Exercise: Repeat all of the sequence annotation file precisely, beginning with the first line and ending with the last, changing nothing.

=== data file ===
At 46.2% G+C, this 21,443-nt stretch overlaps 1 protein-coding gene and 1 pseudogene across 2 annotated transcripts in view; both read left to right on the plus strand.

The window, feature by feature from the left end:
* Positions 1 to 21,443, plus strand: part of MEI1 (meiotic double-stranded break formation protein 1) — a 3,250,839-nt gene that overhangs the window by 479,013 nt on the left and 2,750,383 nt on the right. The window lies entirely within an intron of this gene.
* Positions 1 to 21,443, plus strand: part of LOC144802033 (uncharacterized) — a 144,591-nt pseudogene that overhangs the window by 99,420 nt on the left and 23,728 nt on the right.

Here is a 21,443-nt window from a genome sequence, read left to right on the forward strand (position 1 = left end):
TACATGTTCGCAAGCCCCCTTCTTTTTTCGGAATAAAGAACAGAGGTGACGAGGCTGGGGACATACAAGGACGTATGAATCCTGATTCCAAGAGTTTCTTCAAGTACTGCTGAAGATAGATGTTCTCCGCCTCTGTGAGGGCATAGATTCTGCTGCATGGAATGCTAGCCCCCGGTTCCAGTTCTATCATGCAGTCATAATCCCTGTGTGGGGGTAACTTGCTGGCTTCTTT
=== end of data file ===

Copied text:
At 46.2% G+C, this 21,443-nt stretch overlaps 1 protein-coding gene and 1 pseudogene across 2 annotated transcripts in view; both read left to right on the plus strand.

The window, feature by feature from the left end:
* Positions 1 to 21,443, plus strand: part of MEI1 (meiotic double-stranded break formation protein 1) — a 3,250,839-nt gene that overhangs the window by 479,013 nt on the left and 2,750,383 nt on the right. The window lies entirely within an intron of this gene.
* Positions 1 to 21,443, plus strand: part of LOC144802033 (uncharacterized) — a 144,591-nt pseudogene that overhangs the window by 99,420 nt on the left and 23,728 nt on the right.

Here is a 21,443-nt window from a genome sequence, read left to right on the forward strand (position 1 = left end):
TACATGTTCGCAAGCCCCCTTCTTTTTTCGGAATAAAGAACAGAGGTGACGAGGCTGGGGACATACAAGGACGTATGAATCCTGATTCCAAGAGTTTCTTCAAGTACTGCTGAAGATAGATGTTCTCCGCCTCTGTGAGGGCATAGATTCTGCTGCATGGAATGCTAGCCCCCGGTTCCAGTTCTATCATGCAGTCATAATCCCTGTGTGGGGGTAACTTGCTGGCTTCTTT